Thousands of activists gathered at the U.S. Capitol to remind Republicans that it is not OK to rip health care away from millions of Americans.
Carrying signs and encircling the heart of our democracy, activists on Wednesday night presented a unified front against the Republican effort to rip health care away from 22 million people. The mood at the U.S. Capitol was a mix of cautious optimism and steely determination.
The rally started with a march around the Capitol, full of handmade signs and enthusiastic chants. Cars honked and cab drivers flashed thumbs-up in support as the long line of marchers wound around the east side the Capitol, with the Supreme Court in the background.
At the end of the march, the crowd gathered on the lawn of the Capitol. While waiting for speakers, one protester, Kathleen from Washington, D.C., held a sign that read, “Cancer survivors like me need Obamacare.”
Kathleen battled cancer in the pre-ACA era. While she had a very good health insurance policy, the fine print of the plan meant that she hit her coverage cap in the middle of her chemotherapy. Insurance stopped paying for her treatment, something that can no longer happen, thanks to Obamacare.
Luckily for Kathleen, the community hospital where she was receiving care agreed to waive her fees for the remainder of her treatment.
“Others aren’t as lucky,” she said when asked why she was marching, noting that the GOP bill was not about improving health care, but rather, just a tax cut for the rich.
As speakers took the stage, the energy was palpable. Oregon Sen. Ron Wyden reminded the crowd that Senate Majority Leader Mitch McConnell was forced to postpone a vote on a bill because of those in the crowd and others around the country had flooded their offices with visits and calls and emails and tweets.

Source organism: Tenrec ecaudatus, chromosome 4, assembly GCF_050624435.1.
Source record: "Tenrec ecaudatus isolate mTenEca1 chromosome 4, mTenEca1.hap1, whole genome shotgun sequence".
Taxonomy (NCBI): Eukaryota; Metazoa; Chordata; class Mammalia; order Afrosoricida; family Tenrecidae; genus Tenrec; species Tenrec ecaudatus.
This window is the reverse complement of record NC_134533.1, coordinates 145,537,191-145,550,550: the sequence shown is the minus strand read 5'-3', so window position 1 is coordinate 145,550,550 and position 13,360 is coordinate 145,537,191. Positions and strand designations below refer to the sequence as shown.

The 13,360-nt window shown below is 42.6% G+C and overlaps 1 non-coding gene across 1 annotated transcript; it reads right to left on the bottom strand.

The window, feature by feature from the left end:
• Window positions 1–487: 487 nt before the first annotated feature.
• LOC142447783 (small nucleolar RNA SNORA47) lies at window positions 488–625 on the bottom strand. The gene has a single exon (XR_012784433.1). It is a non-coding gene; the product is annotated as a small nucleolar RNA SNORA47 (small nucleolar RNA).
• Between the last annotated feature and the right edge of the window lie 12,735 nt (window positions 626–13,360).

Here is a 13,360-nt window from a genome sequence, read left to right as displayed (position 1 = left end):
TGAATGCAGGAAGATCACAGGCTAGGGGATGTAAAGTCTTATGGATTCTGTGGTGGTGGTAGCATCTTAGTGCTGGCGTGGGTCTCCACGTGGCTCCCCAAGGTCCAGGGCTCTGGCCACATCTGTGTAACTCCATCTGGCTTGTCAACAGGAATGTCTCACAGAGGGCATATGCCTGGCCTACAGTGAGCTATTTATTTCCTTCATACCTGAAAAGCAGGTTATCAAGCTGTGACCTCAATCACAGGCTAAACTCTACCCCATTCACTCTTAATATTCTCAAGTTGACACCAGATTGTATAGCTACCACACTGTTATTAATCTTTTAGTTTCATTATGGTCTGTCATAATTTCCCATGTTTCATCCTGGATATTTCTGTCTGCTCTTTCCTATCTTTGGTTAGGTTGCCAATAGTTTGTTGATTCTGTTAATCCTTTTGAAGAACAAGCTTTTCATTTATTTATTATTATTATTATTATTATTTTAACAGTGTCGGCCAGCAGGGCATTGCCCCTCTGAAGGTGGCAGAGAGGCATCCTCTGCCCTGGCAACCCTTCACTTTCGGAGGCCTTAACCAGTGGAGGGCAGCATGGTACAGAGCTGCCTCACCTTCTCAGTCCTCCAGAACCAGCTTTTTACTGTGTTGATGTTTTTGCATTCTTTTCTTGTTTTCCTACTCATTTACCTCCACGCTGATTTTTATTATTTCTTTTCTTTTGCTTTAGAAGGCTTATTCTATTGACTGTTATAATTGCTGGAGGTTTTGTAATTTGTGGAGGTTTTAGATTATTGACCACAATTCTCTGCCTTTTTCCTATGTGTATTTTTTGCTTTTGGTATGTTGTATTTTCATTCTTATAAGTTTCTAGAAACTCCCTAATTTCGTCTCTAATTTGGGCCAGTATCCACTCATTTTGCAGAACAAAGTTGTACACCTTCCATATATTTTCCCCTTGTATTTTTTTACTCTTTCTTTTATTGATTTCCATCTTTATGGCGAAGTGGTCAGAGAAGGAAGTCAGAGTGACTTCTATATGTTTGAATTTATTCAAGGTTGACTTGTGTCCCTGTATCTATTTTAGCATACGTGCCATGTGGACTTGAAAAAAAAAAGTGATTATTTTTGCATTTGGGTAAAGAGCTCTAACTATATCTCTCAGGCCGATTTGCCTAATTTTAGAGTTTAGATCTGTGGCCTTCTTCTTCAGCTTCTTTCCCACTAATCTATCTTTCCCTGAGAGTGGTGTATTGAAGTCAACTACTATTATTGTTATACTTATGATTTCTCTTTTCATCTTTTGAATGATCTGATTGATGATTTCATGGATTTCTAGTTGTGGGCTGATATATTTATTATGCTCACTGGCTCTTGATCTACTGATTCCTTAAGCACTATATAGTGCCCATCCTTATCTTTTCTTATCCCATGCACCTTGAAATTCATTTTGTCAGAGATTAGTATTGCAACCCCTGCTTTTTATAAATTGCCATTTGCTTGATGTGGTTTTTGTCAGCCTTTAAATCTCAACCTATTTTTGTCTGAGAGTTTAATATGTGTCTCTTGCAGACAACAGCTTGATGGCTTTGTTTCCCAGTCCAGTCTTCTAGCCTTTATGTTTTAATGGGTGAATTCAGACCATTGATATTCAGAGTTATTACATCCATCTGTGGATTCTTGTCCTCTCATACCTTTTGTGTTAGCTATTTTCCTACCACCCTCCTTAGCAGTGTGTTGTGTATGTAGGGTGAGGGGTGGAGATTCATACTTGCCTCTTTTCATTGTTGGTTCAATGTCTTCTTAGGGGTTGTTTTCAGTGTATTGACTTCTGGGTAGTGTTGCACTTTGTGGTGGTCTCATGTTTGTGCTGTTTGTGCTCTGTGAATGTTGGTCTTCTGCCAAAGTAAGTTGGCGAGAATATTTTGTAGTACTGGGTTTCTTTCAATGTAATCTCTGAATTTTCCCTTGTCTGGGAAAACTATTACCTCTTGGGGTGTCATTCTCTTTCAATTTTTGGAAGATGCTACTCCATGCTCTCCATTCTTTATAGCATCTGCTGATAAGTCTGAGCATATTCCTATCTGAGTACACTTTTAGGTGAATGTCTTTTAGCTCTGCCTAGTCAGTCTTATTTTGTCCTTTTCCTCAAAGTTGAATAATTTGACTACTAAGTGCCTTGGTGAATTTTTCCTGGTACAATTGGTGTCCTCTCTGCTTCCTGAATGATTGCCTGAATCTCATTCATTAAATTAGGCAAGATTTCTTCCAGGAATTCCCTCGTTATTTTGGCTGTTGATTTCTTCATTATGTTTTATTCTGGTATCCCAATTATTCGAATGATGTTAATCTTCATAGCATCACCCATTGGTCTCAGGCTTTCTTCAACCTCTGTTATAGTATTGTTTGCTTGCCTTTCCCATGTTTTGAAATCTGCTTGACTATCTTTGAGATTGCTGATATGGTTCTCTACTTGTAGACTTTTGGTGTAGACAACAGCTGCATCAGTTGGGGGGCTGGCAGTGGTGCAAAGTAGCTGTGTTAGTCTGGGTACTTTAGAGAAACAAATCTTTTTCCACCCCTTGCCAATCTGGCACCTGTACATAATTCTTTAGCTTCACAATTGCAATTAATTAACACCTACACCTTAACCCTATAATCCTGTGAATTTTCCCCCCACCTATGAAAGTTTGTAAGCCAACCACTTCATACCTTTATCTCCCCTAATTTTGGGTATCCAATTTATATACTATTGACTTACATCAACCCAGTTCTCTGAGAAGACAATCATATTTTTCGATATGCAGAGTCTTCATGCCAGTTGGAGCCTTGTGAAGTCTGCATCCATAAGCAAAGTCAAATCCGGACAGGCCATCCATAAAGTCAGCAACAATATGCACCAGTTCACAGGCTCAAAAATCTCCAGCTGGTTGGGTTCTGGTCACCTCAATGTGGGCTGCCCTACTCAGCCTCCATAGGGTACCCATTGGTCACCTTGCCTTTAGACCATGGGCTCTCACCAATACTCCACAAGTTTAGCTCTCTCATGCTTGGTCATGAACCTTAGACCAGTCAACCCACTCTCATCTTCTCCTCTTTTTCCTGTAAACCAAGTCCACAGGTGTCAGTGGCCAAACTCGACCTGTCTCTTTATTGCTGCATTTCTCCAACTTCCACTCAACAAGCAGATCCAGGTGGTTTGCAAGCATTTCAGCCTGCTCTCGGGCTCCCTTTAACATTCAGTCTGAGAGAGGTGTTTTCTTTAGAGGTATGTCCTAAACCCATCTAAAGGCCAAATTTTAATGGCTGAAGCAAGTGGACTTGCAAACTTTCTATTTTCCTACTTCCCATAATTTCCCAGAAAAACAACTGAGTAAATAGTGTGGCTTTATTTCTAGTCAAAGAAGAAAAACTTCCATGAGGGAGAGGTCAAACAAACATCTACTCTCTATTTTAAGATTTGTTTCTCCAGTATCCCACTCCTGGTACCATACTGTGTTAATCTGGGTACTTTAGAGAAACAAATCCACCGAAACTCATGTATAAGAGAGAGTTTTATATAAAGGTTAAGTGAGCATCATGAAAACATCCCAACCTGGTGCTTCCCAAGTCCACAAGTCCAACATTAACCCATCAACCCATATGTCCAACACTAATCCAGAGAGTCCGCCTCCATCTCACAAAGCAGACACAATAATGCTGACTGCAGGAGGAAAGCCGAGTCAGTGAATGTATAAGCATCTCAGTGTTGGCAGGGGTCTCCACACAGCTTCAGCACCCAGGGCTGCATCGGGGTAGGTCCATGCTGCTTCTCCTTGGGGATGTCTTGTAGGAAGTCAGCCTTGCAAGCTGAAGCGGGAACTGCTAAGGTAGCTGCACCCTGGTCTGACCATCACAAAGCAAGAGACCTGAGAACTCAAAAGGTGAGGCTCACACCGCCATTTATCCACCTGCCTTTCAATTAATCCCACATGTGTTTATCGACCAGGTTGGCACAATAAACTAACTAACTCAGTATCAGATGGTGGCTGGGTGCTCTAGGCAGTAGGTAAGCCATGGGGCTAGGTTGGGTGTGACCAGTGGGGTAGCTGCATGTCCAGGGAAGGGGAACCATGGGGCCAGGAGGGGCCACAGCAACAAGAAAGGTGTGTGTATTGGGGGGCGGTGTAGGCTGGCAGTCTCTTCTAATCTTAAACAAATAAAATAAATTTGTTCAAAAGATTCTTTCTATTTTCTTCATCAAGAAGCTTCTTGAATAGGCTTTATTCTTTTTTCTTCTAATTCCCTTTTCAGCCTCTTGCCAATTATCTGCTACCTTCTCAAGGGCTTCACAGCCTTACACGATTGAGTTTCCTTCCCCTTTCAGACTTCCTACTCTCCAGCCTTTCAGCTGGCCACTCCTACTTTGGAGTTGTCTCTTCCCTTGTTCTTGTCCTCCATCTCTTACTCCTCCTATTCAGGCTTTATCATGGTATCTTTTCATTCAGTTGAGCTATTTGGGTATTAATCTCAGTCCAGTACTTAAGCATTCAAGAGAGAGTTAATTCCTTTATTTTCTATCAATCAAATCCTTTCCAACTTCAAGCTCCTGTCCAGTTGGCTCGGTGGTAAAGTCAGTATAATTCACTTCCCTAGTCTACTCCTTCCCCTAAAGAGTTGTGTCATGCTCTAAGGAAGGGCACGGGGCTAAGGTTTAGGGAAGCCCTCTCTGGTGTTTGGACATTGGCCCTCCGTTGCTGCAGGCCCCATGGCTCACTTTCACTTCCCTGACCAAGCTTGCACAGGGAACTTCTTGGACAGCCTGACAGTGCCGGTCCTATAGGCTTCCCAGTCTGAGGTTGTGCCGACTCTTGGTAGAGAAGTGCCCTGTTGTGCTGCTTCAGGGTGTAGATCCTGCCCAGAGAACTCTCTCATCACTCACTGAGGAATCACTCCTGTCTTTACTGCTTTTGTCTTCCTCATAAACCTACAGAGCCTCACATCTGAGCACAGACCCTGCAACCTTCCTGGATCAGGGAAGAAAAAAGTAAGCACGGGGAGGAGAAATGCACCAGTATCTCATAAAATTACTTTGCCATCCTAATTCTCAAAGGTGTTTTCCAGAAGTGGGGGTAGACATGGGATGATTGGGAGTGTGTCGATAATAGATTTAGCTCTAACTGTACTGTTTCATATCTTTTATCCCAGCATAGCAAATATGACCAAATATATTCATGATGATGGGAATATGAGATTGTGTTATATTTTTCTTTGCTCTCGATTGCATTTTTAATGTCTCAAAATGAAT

While there was applause because the vote was postponed, Washington’s Sen. Patty Murray called for continued engagement with lawmakers, saying, “Yesterday [when the vote was canceled] was not a victory. It was an opportunity to make your voices heard.”
The theme of cautious optimism was constantly reinforced with calls to action by speaker after speaker. All acknowledged that the voices of mothers and fathers and doctors and nurses and union workers across the country led to the pressure so the vote was postponed, but each also acknowledged that the upcoming congressional recess was critical for activists to continue to pressure their senators.
The most sustained applause of the night was a close competition between the introduction of House Minority Leader Nancy Pelosi and then later California Sen. Kamala Harris.
Pelosi, wearing pink, gave a shout-out to one of the rally’s main organizers, Planned Parenthood. When discussing the GOP bill, Pelosi noted, “We don’t agonize — we organize.”
In a new twist on an old theme, Senate Minority Leader Chuck Schumer smiled and nodded as the crowd chanted, “Kill the bill.”
New Jersey’s Cory Booker (below) framed this battle as “our moral moment.” He spoke of other generations who fought to make America a more perfect union, reminding us that while “the moral arc of the universe bends towards justice, we must be the benders.”
To capitalize on "our moment," Jillian McLeod-Tardiff flew in for the rally from Portland, Maine. Sporting a pink Planned Parenthood t-shirt, McLeod-Tardiff said she is in D.C. to thank her senator, Susan Collins, for standing up for Planned Parenthood. Collins is one of the few Republicans who came out against the bill before McConnell decided to postpone the vote.
When asked what her message was to others back in Maine and around the country, she said, “If you’re not involved, now’s the time.”
Congress soon leaves for its annual Fourth of July recess, and lawmakers will all be back in their home states. Activists across the country plan to remind them why this bill is a "death sentence" for millions.
To make the most of this time, the progressive grassroots organization Indivisible has created the TrumpcareTen, an easy-to-use site with all the phone numbers and talking points people need to make sure their voices are heard. They, and many other organizations and Democratic lawmakers, have a clear message to people worried about the Republican plan to destroy health care.
Call. Write. Visit. Email. Post. Tweet. Snap. March. Then make sure all your friends have done the same. Don’t miss your chance to stand up to a seismic transfer of wealth from the poor and middle-class to the uber-wealthy. Don’t miss your chance to fight for the millions of neighbors who could lose access to life-saving medical care.
Don’t be left out. Get involved and make your voice heard.
This rally was a beginning, not an end. As Rep. John Lewis (below) said to the cheering crowd, "Go out there and make some good trouble."